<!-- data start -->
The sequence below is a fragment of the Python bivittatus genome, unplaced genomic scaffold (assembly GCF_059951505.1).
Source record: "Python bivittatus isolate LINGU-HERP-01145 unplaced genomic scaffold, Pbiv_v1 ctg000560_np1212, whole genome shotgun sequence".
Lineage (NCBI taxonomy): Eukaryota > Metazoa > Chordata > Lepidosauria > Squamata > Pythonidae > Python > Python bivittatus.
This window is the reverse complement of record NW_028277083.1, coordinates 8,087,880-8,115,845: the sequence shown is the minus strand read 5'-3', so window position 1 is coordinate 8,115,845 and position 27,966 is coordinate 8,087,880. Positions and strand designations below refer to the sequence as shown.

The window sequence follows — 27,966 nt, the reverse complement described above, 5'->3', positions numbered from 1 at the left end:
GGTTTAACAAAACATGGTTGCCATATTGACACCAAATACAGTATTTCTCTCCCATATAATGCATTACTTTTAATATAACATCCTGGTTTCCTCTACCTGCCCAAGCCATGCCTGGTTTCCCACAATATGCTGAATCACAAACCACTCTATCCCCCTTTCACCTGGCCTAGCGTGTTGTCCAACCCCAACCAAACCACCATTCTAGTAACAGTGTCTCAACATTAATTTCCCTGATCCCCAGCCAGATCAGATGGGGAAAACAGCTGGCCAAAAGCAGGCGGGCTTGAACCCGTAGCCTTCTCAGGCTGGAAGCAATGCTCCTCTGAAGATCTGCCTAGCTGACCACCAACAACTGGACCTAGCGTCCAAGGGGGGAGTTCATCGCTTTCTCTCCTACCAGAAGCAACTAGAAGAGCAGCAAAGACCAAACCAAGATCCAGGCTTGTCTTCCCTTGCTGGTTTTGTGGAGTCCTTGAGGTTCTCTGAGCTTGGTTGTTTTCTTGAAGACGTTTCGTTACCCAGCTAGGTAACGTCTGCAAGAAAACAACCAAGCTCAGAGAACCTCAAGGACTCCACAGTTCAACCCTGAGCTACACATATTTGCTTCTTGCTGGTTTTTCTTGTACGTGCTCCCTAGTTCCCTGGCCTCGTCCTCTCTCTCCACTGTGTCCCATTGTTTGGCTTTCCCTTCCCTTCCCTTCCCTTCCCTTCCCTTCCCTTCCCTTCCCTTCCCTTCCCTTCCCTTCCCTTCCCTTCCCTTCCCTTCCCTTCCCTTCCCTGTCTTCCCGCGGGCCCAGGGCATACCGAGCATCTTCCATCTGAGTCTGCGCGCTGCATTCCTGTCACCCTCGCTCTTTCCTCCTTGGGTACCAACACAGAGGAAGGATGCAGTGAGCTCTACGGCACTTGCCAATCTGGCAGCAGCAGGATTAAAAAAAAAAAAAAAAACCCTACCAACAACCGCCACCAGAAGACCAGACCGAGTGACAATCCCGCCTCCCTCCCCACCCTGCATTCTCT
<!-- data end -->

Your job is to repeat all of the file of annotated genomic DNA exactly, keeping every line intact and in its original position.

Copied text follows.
The sequence below is a fragment of the Python bivittatus genome, unplaced genomic scaffold (assembly GCF_059951505.1).
Source record: "Python bivittatus isolate LINGU-HERP-01145 unplaced genomic scaffold, Pbiv_v1 ctg000560_np1212, whole genome shotgun sequence".
Lineage (NCBI taxonomy): Eukaryota > Metazoa > Chordata > Lepidosauria > Squamata > Pythonidae > Python > Python bivittatus.
This window is the reverse complement of record NW_028277083.1, coordinates 8,087,880-8,115,845: the sequence shown is the minus strand read 5'-3', so window position 1 is coordinate 8,115,845 and position 27,966 is coordinate 8,087,880. Positions and strand designations below refer to the sequence as shown.

The window sequence follows — 27,966 nt, the reverse complement described above, 5'->3', positions numbered from 1 at the left end:
GGTTTAACAAAACATGGTTGCCATATTGACACCAAATACAGTATTTCTCTCCCATATAATGCATTACTTTTAATATAACATCCTGGTTTCCTCTACCTGCCCAAGCCATGCCTGGTTTCCCACAATATGCTGAATCACAAACCACTCTATCCCCCTTTCACCTGGCCTAGCGTGTTGTCCAACCCCAACCAAACCACCATTCTAGTAACAGTGTCTCAACATTAATTTCCCTGATCCCCAGCCAGATCAGATGGGGAAAACAGCTGGCCAAAAGCAGGCGGGCTTGAACCCGTAGCCTTCTCAGGCTGGAAGCAATGCTCCTCTGAAGATCTGCCTAGCTGACCACCAACAACTGGACCTAGCGTCCAAGGGGGGAGTTCATCGCTTTCTCTCCTACCAGAAGCAACTAGAAGAGCAGCAAAGACCAAACCAAGATCCAGGCTTGTCTTCCCTTGCTGGTTTTGTGGAGTCCTTGAGGTTCTCTGAGCTTGGTTGTTTTCTTGAAGACGTTTCGTTACCCAGCTAGGTAACGTCTGCAAGAAAACAACCAAGCTCAGAGAACCTCAAGGACTCCACAGTTCAACCCTGAGCTACACATATTTGCTTCTTGCTGGTTTTTCTTGTACGTGCTCCCTAGTTCCCTGGCCTCGTCCTCTCTCTCCACTGTGTCCCATTGTTTGGCTTTCCCTTCCCTTCCCTTCCCTTCCCTTCCCTTCCCTTCCCTTCCCTTCCCTTCCCTTCCCTTCCCTTCCCTTCCCTTCCCTTCCCTTCCCTTCCCTGTCTTCCCGCGGGCCCAGGGCATACCGAGCATCTTCCATCTGAGTCTGCGCGCTGCATTCCTGTCACCCTCGCTCTTTCCTCCTTGGGTACCAACACAGAGGAAGGATGCAGTGAGCTCTACGGCACTTGCCAATCTGGCAGCAGCAGGATTAAAAAAAAAAAAAAAAACCCTACCAACAACCGCCACCAGAAGACCAGACCGAGTGACAATCCCGCCTCCCTCCCCACCCTGCATTCTCT